Paris, 11 February 2019 (MIA/dpa) – Australia on Monday formally signed a 50-billion-dollar (35.5-billion-US-dollar) contract with France to build a fleet of 12 “regionally superior” submarines.
Naval Group, a majority French state-owned defence and energy contractor, previously known as DCNS, was awarded the contract in 2016 to design the submarines for the Australian navy over proposals submitted by Japan and Germany’s ThyssenKrupp.
But the protracted negotiations over the final contract were fractious and even cast doubt over the deal last year due to cost blowouts and production delays.
On Monday, Prime Minister Scott Morrison and Defence Minister Christopher Pyne met with French Armed Service Minister Florence Parly in Canberra and signed the agreement to build the “regionally superior” Attack class submarines.
Among other issues, the agreement governs the warranty lifespans and ownership of intellectual property.
The contract is Australia’s single largest infrastructure and development project, as well as the largest defence procurement.
Morrison hailed the “audacious plan” as “part of Australia’s biggest ever peacetime investment in defence.”
“This means we are ensuring we are at the front of the pack when it comes to the latest naval vessels and firepower,” Morrison told reporters.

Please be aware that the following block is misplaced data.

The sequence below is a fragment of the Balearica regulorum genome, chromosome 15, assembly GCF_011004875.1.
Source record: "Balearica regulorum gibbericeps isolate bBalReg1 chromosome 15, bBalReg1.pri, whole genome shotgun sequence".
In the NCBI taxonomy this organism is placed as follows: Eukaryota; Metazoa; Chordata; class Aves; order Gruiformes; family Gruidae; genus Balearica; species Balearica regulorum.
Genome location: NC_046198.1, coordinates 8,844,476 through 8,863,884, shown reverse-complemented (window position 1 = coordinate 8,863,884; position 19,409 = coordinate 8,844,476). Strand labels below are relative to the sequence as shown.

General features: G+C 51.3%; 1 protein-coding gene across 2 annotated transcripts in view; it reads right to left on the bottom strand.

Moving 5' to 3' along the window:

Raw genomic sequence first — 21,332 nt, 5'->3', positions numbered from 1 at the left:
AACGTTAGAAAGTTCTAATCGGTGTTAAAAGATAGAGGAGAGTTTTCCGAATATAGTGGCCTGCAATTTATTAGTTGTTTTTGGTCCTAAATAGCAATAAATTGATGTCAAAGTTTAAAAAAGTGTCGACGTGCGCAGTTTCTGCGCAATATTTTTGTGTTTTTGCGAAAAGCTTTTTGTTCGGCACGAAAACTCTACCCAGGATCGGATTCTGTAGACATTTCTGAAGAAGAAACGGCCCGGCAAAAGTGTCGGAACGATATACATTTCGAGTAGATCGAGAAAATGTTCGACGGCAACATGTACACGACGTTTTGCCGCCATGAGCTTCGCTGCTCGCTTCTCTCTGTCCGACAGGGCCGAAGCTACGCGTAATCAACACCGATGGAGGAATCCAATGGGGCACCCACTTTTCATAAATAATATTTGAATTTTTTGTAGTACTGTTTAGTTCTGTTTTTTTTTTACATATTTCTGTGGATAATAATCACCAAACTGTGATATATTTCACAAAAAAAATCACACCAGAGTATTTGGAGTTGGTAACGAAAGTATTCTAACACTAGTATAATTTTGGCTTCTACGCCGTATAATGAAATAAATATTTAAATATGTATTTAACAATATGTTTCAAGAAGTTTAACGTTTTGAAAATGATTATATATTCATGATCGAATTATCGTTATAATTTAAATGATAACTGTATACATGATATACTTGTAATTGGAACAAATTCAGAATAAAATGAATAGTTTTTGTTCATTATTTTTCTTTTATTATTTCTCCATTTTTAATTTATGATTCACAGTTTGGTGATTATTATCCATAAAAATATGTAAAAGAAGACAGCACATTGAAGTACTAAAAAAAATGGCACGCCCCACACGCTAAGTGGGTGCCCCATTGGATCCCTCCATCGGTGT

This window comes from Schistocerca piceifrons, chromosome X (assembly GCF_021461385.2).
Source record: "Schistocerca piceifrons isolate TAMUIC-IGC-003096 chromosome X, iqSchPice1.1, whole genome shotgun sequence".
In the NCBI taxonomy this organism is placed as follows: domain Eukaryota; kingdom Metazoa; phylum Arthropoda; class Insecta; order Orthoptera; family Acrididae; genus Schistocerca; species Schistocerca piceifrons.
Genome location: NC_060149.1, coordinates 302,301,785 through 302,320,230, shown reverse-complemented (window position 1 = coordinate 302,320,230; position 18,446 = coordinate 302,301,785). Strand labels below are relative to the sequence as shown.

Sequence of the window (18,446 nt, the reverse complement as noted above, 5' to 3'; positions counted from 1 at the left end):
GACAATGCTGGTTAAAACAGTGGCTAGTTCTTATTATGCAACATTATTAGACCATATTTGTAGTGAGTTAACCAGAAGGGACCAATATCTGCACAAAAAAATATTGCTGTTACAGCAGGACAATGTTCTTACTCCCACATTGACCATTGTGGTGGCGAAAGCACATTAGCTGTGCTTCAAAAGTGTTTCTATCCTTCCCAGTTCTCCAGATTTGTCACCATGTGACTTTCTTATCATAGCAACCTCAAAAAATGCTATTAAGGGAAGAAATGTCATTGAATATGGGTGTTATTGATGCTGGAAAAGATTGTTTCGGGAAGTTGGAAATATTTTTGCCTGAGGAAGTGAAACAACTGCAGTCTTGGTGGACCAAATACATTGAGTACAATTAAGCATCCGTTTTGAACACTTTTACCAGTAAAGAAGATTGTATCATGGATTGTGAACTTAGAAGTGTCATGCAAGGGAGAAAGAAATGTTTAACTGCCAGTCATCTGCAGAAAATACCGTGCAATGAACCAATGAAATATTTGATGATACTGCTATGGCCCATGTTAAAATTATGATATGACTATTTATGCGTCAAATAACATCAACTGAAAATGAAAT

“This agreement with Australia will see Naval Group transfer the ‘know-how’ and ‘know-why’ to Australia to become a sovereign submarine nation,” Naval Group chairman and chief executive Herve Guillou said in a statement.
The group has built 100 of submarines for nine countries, he added.
The Australian submarines will be a variant of Naval Group’s non-nuclear Shortfin Barracuda with pump-jet propulsion, which is quieter than conventional propellers and has more capabilities to stay underwater for longer periods and travel at greater distances.
US defence contractor Lockheed Martin will design and fit the combat weapon systems.
According to Naval Group, work on the submarine construction yard in Adelaide has started. The first of the fleet is expected to be ready sometime after 2030 and the final vessel after 2050.
In recent years, Australia has been trying to flex its military muscles – especially in the Asia-Pacific region, which has seen an intense struggle for influence between the United States and China – committing to spending 2 per cent of gross domestic product on defence by 2020-21.
Australian has splurged more than 200 billion dollars in military investment and defence purchases, including six long-range spy drones from the US, 12 high-powered sea patrol vessels and 211 eight-wheel-drive “super tanks” from Germany and nine navy combat frigates from Britain.